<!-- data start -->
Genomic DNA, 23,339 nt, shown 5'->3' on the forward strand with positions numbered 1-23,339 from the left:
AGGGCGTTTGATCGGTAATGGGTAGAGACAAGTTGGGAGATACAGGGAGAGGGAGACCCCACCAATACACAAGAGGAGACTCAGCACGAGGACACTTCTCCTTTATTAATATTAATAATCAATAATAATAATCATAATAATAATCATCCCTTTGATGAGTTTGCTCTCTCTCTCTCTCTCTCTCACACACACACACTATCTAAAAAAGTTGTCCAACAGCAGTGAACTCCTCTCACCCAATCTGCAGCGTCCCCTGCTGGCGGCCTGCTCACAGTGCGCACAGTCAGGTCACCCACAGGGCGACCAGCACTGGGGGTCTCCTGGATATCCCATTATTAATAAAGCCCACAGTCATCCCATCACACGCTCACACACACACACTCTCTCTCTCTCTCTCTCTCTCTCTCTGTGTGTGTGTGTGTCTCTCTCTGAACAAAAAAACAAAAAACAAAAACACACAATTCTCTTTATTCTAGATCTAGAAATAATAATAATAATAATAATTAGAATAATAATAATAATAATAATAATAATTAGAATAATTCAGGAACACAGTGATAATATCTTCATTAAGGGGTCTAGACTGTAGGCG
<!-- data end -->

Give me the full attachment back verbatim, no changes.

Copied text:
Genomic DNA, 23,339 nt, shown 5'->3' on the forward strand with positions numbered 1-23,339 from the left:
AGGGCGTTTGATCGGTAATGGGTAGAGACAAGTTGGGAGATACAGGGAGAGGGAGACCCCACCAATACACAAGAGGAGACTCAGCACGAGGACACTTCTCCTTTATTAATATTAATAATCAATAATAATAATCATAATAATAATCATCCCTTTGATGAGTTTGCTCTCTCTCTCTCTCTCTCTCACACACACACACTATCTAAAAAAGTTGTCCAACAGCAGTGAACTCCTCTCACCCAATCTGCAGCGTCCCCTGCTGGCGGCCTGCTCACAGTGCGCACAGTCAGGTCACCCACAGGGCGACCAGCACTGGGGGTCTCCTGGATATCCCATTATTAATAAAGCCCACAGTCATCCCATCACACGCTCACACACACACACTCTCTCTCTCTCTCTCTCTCTCTCTCTGTGTGTGTGTGTGTCTCTCTCTGAACAAAAAAACAAAAAACAAAAACACACAATTCTCTTTATTCTAGATCTAGAAATAATAATAATAATAATAATTAGAATAATAATAATAATAATAATAATAATTAGAATAATTCAGGAACACAGTGATAATATCTTCATTAAGGGGTCTAGACTGTAGGCG